From January 1, 2009, through August 31, 2014, according to our case definitions, 2,262 (0.9%) of 248,850 US-bound refugees >18 years of age had TB, 5,767 (2.3%) had diabetes, and 56 (<0.1%) had both. Effect modification between region and diabetes was not significant. After controlling for region, sex, age group, body mass index, and living in a refugee camp, we found a significant association between diabetes and TB (adjusted odds ratio 1.7, 95% CI 1.3–2.2) (Table).

Although the link between diabetes and TB is widely accepted, previous studies showed differing strengths of association and significance (4), which could be attributed to variability in the prevalence of diabetes and TB in the population. We found a modest association between diabetes and TB disease.

This evaluation was subject to limitations. We were not able to control for all risk factors for TB (e.g., HIV), which could have affected our odds calculations. Also, because diabetes screening is not a required part of the overseas medical examination, some persons with diabetes were probably missed, leading to an underestimation of the true prevalence of diabetes in this population. In the United States, ≈28% of persons have undiagnosed diabetes (9); this number may be greater among refugees with limited access to healthcare services (10). Because diabetes was significantly associated with TB, a differential misclassification may have occurred where there was more undiagnosed diabetes among refugees with a history of TB disease. If misclassification of diabetes status did occur, these findings are an underestimation of the actual strength of association between diabetes and TB. More research, such as testing for diabetes during overseas medical examinations would allow for a more accurate assessment.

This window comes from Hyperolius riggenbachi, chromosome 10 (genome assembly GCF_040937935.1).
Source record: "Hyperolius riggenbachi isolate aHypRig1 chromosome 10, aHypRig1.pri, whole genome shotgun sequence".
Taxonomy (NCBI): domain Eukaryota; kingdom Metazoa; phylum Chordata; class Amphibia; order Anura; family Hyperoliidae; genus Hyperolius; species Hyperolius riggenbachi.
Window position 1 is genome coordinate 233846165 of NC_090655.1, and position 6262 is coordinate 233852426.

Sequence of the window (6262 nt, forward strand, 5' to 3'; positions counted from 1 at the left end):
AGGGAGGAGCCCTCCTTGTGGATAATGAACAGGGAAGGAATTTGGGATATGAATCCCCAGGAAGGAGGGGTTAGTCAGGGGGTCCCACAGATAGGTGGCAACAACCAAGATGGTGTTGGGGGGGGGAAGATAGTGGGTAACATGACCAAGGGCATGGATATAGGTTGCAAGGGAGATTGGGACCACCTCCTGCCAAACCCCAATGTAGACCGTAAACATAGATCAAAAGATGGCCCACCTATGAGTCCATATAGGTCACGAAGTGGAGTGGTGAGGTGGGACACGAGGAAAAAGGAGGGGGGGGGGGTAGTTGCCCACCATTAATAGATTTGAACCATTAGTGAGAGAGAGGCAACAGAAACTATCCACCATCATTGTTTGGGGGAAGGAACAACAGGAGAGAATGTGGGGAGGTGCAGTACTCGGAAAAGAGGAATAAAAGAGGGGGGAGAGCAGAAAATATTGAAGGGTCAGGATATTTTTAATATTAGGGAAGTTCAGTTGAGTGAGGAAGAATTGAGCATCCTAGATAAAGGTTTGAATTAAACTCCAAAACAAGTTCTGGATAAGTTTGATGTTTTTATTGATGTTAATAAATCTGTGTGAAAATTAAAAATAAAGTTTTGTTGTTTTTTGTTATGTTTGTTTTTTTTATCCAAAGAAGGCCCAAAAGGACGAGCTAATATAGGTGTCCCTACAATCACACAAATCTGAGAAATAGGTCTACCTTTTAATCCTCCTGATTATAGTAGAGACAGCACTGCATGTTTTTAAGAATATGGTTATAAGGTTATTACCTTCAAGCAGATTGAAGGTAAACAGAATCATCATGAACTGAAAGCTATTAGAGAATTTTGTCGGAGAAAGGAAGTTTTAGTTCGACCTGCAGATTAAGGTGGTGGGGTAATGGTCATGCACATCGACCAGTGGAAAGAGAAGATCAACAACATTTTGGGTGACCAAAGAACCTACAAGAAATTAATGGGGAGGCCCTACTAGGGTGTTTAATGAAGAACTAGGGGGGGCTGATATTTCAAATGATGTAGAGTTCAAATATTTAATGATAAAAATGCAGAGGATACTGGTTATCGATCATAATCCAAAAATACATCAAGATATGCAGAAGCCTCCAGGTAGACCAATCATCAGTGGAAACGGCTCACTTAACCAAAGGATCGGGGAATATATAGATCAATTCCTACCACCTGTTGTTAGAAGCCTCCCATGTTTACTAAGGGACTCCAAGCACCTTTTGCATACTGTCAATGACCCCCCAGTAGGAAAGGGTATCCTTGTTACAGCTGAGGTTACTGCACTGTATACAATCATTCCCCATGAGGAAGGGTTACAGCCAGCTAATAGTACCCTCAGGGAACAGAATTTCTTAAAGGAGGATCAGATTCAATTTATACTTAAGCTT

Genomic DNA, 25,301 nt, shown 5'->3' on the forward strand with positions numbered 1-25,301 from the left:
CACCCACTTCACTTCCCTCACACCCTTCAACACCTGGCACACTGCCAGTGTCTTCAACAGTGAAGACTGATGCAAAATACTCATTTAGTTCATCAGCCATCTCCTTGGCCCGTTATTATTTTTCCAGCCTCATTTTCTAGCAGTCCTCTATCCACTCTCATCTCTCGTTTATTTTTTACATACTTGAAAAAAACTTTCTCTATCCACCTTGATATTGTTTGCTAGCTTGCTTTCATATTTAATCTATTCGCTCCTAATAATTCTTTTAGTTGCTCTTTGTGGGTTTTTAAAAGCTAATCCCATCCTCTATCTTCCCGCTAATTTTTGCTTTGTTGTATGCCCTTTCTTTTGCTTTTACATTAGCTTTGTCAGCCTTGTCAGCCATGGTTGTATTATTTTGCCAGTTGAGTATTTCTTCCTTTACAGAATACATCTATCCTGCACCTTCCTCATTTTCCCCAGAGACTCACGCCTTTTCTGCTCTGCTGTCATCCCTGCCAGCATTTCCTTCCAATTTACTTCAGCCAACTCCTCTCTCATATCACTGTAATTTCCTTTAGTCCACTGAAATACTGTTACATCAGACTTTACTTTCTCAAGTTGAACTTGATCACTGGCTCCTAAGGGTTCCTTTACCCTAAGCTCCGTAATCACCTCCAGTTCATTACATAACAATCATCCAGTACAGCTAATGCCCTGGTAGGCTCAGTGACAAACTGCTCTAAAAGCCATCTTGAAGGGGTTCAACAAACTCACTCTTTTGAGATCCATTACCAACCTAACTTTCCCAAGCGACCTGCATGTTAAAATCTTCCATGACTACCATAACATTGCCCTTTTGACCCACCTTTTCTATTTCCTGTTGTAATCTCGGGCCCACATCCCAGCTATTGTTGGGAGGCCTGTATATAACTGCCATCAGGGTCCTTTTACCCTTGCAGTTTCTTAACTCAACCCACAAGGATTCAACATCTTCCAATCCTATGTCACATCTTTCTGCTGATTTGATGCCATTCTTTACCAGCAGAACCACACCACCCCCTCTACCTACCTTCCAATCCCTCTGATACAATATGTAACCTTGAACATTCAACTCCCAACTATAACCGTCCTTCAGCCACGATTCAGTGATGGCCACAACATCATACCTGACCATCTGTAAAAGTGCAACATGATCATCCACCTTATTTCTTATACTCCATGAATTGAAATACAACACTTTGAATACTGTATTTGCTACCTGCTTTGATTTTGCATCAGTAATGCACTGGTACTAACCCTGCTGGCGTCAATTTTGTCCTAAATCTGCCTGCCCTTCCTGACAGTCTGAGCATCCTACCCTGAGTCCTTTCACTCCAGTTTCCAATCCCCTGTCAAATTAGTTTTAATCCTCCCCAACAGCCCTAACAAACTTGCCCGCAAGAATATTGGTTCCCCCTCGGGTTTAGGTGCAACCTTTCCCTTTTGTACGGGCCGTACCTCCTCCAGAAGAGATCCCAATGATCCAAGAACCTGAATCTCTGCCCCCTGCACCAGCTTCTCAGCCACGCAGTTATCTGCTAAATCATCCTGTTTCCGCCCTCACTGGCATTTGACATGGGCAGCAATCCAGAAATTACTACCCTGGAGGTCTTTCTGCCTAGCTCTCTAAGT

Most state refugee health programs rescreen all refugees for TB as well as other infectious diseases (e.g., hepatitis B) at the time of arrival in the United States. Some states also test for diabetes. Our findings, along with the extensive literature associating diabetes with TB, indicate that a diagnosis of TB disease in a patient should trigger testing for diabetes to optimize treatment. In states that already screen for both diseases, further research could lead to promising innovation in collaboratively managing the 2 diseases.

Dr. Benoit is a medical epidemiologist in the Division of Diabetes Translation, National Center for Chronic Disease Prevention and Health Promotion, Centers for Disease Control and Prevention, Atlanta, Georgia. His research interests include public health surveillance and complications of chronic diseases.



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DOI: 10.3201/eid2303.161053

Table of Contents – Volume 23, Number 3—March 2017

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Stephen R. Benoit, Centers for Disease Control and Prevention, 4770 Buford Hwy, Mailstop F75, Atlanta, GA 30341-3717, USA

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The conclusions, findings, and opinions expressed by authors contributing to this journal do not necessarily reflect the official position of the U.S. Department of Health and Human Services, the Public Health Service, the Centers for Disease Control and Prevention, or the authors' affiliated institutions. Use of trade names is for identification only and does not imply endorsement by any of the groups named above.